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  • In West Virginia v. EPA, the Supreme Court Will Decide Whether We Act on Climate Change

    “Normally courts review actual regulations, and there is no regulation to review right now,” New York University law professor and environmental law expert Ricky Revesz told CNN. “Whatever the court does will involve speculation, and courts don’t normally—they stress this—give advisory opinions. That’s not what courts do.” The Supreme Court is expected to issue its ruling on West Virginia v. EPA this week, potentially deciding the future of the federal government’s ability to limit the effects of climate change—or even to address the looming climate disaster at all. Here’s what you need to know. 

  • ‘Stomach-Churning Mornings’: Lawyers Await SCOTUS Climate Case

    “No decision today,” wrote Jack Lienke, regulatory policy director of New York University School of Law’s Institute for Policy Integrity, on Twitter yesterday. “More stomach-churning mornings ahead.” Environmental lawyers this week are greeting each Supreme Court opinion day with a mix of anticipation and dread — hearts pounding, stomachs flipping — as the justices get ready to issue their ruling in the blockbuster EPA climate battle. The court, which is likely in its last week of opinion releases, issued three decisions in 10-minute intervals starting at 10 a.m. yesterday. None of them was West Virginia v. EPA, which could curb the federal government’s power to regulate climate and other key issues.

  • EPA, Reversing Trump, Will Restore States’ Power to Block Pipelines

    The Biden administration on Thursday will move to restore authority to states and tribes to veto gas pipelines, coal terminals and other energy projects if they would pollute local rivers and streams, reversing a Trump-era rule that had curtailed that power. Richard L. Revesz, a professor of environmental law at New York University, said he did not believe the actions by the Biden administration would affect prices at the pump, since the Trump administration’s limits would remain in place until the Biden rule is finalized, most likely next year. “Keeping the Trump rule in place is not going to keep gas prices low, and removing the Trump rule is not going to raise gas prices,” he said.

  • Professors See Risks In EPA Bid For Authority To Weigh Cumulative Effects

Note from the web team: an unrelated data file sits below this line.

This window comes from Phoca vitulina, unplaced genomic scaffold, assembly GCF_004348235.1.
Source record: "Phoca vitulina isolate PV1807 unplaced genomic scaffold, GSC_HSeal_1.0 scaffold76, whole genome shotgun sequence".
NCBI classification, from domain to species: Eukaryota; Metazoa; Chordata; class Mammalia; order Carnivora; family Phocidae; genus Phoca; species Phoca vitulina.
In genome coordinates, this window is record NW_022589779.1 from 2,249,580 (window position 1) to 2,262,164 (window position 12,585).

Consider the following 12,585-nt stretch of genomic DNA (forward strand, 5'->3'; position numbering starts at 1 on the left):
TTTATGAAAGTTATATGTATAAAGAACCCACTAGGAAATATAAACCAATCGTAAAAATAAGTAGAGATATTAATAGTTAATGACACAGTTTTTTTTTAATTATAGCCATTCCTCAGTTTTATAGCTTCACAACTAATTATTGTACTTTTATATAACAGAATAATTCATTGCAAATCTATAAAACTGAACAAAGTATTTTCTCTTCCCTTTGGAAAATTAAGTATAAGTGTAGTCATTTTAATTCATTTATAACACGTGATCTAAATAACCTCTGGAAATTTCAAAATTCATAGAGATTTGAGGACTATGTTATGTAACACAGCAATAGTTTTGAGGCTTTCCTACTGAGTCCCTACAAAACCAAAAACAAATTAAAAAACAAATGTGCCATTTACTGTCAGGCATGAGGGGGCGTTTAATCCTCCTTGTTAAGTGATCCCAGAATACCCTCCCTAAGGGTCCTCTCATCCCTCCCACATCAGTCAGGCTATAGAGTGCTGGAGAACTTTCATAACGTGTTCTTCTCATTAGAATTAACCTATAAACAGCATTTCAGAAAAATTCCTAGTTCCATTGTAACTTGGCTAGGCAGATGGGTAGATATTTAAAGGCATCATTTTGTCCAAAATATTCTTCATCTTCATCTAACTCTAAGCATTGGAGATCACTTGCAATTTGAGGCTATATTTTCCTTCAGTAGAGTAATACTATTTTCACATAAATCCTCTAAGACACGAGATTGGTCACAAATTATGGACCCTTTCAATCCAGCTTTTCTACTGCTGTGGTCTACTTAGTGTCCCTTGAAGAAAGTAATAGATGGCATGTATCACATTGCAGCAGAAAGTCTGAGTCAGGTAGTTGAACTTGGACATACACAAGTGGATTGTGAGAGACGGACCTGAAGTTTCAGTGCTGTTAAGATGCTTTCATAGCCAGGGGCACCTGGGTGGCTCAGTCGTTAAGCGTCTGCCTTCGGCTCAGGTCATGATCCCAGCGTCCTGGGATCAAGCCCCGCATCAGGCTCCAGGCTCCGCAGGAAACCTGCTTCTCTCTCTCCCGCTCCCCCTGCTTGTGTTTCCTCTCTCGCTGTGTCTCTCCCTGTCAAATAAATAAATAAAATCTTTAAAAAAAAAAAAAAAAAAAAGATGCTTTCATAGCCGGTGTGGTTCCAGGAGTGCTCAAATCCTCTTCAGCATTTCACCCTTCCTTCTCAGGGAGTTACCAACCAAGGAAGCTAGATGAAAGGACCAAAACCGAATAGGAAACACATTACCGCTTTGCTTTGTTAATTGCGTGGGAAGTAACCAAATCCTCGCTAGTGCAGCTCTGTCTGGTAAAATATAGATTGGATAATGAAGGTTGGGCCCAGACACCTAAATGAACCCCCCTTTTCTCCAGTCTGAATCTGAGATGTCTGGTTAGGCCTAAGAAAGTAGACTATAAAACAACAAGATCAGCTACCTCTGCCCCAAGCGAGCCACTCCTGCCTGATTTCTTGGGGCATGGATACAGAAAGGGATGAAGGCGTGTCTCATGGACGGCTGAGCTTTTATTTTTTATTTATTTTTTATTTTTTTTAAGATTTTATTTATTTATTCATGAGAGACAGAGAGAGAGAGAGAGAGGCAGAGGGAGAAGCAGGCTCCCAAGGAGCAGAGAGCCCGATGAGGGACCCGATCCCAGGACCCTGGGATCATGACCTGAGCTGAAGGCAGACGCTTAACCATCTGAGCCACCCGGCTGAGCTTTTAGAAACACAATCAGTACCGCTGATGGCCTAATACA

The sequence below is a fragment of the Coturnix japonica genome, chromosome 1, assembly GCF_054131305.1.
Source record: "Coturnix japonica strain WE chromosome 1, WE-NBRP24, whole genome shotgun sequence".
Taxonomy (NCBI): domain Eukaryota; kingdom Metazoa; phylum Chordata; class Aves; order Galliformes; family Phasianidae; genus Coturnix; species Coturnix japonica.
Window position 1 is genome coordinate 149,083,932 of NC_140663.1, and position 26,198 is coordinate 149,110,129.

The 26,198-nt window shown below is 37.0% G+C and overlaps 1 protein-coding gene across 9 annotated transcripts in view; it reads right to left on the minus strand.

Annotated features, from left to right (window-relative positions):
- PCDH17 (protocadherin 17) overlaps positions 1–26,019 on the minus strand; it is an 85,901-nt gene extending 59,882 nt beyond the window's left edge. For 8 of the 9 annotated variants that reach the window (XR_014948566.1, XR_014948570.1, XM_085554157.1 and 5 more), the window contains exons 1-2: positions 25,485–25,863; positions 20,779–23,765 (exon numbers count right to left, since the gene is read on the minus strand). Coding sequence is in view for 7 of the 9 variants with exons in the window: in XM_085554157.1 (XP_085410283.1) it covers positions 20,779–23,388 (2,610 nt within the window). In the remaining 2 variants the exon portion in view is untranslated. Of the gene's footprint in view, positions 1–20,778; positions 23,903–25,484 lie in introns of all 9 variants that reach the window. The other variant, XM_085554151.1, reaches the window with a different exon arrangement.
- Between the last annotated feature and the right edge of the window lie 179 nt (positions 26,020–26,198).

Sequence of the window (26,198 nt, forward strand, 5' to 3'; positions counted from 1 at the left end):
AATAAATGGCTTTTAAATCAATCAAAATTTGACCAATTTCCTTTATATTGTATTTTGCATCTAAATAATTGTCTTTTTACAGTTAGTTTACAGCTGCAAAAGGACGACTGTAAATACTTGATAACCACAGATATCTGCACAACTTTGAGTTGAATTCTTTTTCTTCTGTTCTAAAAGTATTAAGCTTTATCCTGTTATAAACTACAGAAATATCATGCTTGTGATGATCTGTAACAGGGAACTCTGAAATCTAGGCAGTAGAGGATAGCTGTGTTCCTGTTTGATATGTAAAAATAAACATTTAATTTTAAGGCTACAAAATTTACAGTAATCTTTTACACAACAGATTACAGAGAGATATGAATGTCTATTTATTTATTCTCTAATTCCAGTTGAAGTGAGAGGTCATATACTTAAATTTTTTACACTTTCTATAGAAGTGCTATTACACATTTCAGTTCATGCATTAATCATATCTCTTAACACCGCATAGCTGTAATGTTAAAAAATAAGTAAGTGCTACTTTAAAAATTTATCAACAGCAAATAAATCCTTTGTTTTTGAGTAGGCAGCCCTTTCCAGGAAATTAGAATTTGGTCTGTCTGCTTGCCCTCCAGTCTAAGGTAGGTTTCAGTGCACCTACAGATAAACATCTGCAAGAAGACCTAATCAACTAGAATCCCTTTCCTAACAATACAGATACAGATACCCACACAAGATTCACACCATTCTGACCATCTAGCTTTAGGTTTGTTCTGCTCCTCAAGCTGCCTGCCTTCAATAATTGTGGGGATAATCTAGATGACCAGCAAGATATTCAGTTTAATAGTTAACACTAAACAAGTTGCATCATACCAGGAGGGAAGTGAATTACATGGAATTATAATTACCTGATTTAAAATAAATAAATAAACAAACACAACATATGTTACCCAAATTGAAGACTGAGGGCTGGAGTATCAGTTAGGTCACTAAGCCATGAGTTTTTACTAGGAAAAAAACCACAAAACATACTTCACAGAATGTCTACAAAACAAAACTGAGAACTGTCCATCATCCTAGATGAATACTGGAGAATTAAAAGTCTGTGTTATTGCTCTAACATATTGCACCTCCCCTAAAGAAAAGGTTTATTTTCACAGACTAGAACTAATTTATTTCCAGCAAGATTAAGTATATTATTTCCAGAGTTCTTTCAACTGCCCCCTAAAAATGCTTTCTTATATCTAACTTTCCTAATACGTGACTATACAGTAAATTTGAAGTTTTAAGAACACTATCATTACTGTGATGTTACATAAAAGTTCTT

Richard Revesz, director of the Institute for Policy Integrity at New York University Law School, says EPA has authority to require cumulative impacts assessments under the Administrative Procedure Act (APA) and anywhere it is required to “look at the consequences of its policies,” such as when it conducts a regulatory impact assessment including costs and benefits.

  • How Can Community Campaigns Leverage Regulatory Comments & Complaints?

    Carefully orchestrated comment and complaint campaigns can be a powerful, low-risk tool at communities’ disposal, and the organizers and lawyers convened by the Critical Legal Empowerment conference provide important insight into how to get the most out of them.

  • Two Steps Toward Clean Transit Equity

    As the Federal Transit Administration and its partners roll out electric transit across the country, the agency should ensure that its Title VI guidelines for funding recipients explicitly require nondiscrimination in the distribution and routing of such clean vehicles. FTA should also implement the appropriate reporting requirements to effectively monitor the distribution of electric vehicles and their air quality benefits. These recommendations are discussed in more detail in our comments to the agency.

  • What the Nuclear Regulatory Commission Can Do to Address Environmental Justice

    Policy Integrity’s comments make two categories of recommendations: (1) improving public participation, and (2) improving analysis.

  • How EPA Can Take a Step Forward on Environmental Justice

    But what would serious distributional analysis look like? As we explained in our recent comments on EPA’s Draft Strategic Plan for 2022–2026, serious distributional analysis requires that an agency consider the distributional consequences of multiple regulatory alternatives.

  • Agencies Seek Early Mitigation For Disparate Impacts In NEPA Reviews

    In a report issued late last month, the Institute for Policy Integrity (IPI) at New York University urged agencies to prioritize equity consideration across federal regulations. The Sept. 30 report, “Making Regulations Fair: How Cost-Benefit Analysis Can Promote Equity and Advance [EJ],” recommends rigorous guidance on assessing and weighing the distributional impacts of regulations. “This insufficient analysis is an enormous obstacle in the effort to make policies, environmental and otherwise, fair for all communities,” IPI says in a release on the report.

  • In First, EPA Asks State To Weigh New Plant Site To Avoid Disparate Impacts

    EPA is urging Michigan regulators to consider asking an asphalt company to move its planned facility to a different location rather than building it in an already-overburdened community, a first-time request in an air permit review that underscores agency efforts to address civil rights and other environmental justice (EJ) concerns. Max Sarinsky of the Institute for Policy Integrity at New York University praises EPA for “wisely recommend[ing] consideration of alternatives that would avoid causing disparate impacts on environmental justice communities.”